By Anita Manley
A couple of weekends ago, I took an intensive and emotionally exhausting training session for suicide intervention called ASIST – Applied Suicide Intervention Skills Training. I am now certified.
I did not write a post last Monday, November 11 (Remembrance Day in Canada) as I was recovering from this suicide intervention training.Two full days, and I was wiped! I slept a lot and didn’t get out of my PJ’s on Monday until 4:30 pm when I absolutely had to go out and pick up something to cook for dinner that night. But, it was definitely worth it. (Please note: I did watch the Remembrance Day ceremony on CBC and stopped for 2 minutes of silence at 11 am in honour of all those who have fought for our freedom).
Did you know that in Canada, the reported suicides for one year is 4,157 (does not include MAID – medical assistance in dying). And unreported suicides are 5 – 25 % more than this number. Suicide behaviour is 40 – 100 times greater than the number of suicides. And each suicide behaviour affects a few or a very large number of people. Given these facts, I believe my ASIST training will come in very useful, perhaps by helping to save more lives than with my CPR training – based on the staggering numbers. It is not lost on me that I am discussing suicide numbers along with mentioning our veterans, as I am not sure of the numbers but sadly, we have lost many veterans to suicide.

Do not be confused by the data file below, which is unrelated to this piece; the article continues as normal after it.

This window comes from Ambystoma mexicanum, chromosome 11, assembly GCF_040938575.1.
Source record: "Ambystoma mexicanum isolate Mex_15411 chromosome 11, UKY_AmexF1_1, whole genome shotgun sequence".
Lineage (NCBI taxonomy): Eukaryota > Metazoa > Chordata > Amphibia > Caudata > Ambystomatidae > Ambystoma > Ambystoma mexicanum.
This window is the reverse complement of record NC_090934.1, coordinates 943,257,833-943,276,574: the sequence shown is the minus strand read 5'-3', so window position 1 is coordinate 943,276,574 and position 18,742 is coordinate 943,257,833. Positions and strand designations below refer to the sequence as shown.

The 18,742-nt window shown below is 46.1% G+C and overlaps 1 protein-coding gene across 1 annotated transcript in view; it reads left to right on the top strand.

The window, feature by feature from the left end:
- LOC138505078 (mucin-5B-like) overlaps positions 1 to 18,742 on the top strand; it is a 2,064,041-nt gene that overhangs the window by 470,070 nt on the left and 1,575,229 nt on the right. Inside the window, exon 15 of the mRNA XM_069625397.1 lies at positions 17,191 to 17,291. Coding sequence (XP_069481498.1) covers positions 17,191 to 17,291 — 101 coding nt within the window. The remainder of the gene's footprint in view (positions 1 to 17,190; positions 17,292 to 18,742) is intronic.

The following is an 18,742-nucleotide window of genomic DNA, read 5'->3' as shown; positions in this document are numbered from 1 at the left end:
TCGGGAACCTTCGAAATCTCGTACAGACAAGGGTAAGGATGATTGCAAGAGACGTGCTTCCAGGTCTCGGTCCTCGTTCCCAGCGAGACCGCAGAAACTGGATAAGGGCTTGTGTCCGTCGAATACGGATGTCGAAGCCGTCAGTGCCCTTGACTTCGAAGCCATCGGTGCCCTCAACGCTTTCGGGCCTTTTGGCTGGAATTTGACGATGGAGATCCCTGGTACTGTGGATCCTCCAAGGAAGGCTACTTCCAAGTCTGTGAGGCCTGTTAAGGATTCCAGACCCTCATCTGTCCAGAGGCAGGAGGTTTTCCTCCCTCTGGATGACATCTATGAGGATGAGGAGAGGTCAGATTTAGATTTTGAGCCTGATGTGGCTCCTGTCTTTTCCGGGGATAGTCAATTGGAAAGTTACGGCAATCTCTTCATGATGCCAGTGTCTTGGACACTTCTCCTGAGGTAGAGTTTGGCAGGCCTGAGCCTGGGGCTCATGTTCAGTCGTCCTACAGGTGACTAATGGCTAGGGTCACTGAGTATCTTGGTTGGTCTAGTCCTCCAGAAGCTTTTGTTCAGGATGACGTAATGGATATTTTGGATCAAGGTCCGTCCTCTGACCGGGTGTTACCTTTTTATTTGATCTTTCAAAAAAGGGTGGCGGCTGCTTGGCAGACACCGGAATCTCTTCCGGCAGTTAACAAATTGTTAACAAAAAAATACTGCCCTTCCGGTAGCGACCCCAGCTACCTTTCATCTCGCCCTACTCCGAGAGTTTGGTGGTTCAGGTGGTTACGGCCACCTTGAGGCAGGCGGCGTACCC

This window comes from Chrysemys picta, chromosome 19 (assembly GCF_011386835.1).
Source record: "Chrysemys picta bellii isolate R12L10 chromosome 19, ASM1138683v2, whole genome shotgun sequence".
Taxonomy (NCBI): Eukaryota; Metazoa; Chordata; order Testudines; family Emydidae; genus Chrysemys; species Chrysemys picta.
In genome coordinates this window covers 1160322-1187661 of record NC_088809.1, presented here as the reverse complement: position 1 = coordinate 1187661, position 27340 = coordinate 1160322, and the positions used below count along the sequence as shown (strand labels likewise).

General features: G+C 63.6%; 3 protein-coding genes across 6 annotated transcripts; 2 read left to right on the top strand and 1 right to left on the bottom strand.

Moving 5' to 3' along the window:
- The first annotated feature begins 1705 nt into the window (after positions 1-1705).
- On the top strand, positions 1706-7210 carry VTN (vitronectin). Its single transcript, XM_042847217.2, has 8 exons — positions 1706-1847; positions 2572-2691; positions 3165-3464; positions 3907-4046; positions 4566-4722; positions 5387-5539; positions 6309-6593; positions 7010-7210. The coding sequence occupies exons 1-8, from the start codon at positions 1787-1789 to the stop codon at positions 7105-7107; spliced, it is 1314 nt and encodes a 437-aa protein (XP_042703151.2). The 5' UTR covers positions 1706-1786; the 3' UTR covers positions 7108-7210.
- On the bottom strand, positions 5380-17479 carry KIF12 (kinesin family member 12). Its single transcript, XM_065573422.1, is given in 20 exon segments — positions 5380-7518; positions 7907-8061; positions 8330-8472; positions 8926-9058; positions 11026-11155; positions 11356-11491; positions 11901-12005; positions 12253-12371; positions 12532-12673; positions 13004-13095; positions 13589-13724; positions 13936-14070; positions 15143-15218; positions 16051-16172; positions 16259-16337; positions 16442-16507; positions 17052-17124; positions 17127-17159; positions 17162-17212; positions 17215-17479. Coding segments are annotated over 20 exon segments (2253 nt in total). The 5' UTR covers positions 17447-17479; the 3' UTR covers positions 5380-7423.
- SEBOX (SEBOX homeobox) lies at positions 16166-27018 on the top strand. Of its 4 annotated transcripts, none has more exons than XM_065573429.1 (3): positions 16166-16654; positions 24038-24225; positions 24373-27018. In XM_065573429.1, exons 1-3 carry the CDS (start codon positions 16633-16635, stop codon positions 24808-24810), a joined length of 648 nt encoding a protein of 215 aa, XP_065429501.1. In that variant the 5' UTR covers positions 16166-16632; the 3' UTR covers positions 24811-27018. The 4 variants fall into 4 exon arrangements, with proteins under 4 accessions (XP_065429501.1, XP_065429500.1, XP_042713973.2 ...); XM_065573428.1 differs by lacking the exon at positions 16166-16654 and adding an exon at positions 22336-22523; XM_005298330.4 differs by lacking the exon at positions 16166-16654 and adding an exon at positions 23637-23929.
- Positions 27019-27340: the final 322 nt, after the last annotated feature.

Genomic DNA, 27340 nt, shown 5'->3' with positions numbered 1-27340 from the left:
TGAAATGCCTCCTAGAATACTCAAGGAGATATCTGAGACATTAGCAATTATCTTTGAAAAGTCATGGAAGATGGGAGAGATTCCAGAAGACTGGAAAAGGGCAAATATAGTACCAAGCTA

The training itself, I would highly recommend. It is put on by Living Works http://www.livingworks.net and was started in Alberta, Canada more than 20 years ago. I was trained by excellent Instructors from The Royal in Ottawa.
It is designed to meet the needs of a person at risk of suicide using a three pronged model of “I care, I understand and I’ll help”. By the end of the weekend, I felt much better equipped to help with suicidal behaviours and to be able to intervene successfully. This can only help me in the peer support work that I do. Also, many people contact me now to ask for help when their friend or loved one is in crisis, since they are aware that I work in mental health.
The most surprising point to me was that asking a person if they were thinking of suicide and if they had a plan were good questions to ask. These questions do not plant the seed of suicidal thoughts but enable you to find out where they are at, so that you can help.
ASIST training is taught all over, so look up Living Works to find a course that you can take. You may save a life as a result.